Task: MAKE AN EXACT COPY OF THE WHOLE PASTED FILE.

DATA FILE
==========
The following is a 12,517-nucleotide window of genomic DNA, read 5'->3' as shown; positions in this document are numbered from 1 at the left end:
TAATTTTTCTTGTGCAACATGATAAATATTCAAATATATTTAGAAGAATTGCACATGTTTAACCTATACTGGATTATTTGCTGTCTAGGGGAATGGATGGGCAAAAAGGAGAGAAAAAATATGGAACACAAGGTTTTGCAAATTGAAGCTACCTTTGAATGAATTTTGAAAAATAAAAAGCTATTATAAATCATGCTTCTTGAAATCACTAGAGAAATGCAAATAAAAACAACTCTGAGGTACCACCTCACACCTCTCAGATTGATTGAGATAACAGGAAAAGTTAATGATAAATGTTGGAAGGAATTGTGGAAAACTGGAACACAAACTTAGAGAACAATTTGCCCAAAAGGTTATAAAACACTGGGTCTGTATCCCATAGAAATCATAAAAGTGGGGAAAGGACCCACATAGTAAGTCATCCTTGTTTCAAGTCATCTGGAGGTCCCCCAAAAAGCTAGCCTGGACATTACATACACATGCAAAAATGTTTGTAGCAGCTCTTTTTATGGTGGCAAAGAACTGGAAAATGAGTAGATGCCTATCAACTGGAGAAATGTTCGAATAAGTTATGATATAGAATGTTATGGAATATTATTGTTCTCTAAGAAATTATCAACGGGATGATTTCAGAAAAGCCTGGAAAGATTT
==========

The following is a 12,517-nucleotide window of genomic DNA, read 5'->3' as shown; positions in this document are numbered from 1 at the left end:
TAATTTTTCTTGTGCAACATGATAAATATTCAAATATATTTAGAAGAATTGCACATGTTTAACCTATACTGGATTATTTGCTGTCTAGGGGAATGGATGGGCAAAAAGGAGAGAAAAAATATGGAACACAAGGTTTTGCAAATTGAAGCTACCTTTGAATGAATTTTGAAAAATAAAAAGCTATTATAAATCATGCTTCTTGAAATCACTAGAGAAATGCAAATAAAAACAACTCTGAGGTACCACCTCACACCTCTCAGATTGATTGAGATAACAGGAAAAGTTAATGATAAATGTTGGAAGGAATTGTGGAAAACTGGAACACAAACTTAGAGAACAATTTGCCCAAAAGGTTATAAAACACTGGGTCTGTATCCCATAGAAATCATAAAAGTGGGGAAAGGACCCACATAGTAAGTCATCCTTGTTTCAAGTCATCTGGAGGTCCCCCAAAAAGCTAGCCTGGACATTACATACACATGCAAAAATGTTTGTAGCAGCTCTTTTTATGGTGGCAAAGAACTGGAAAATGAGTAGATGCCTATCAACTGGAGAAATGTTCGAATAAGTTATGATATAGAATGTTATGGAATATTATTGTTCTCTAAGAAATTATCAACGGGATGATTTCAGAAAAGCCTGGAAAGATTT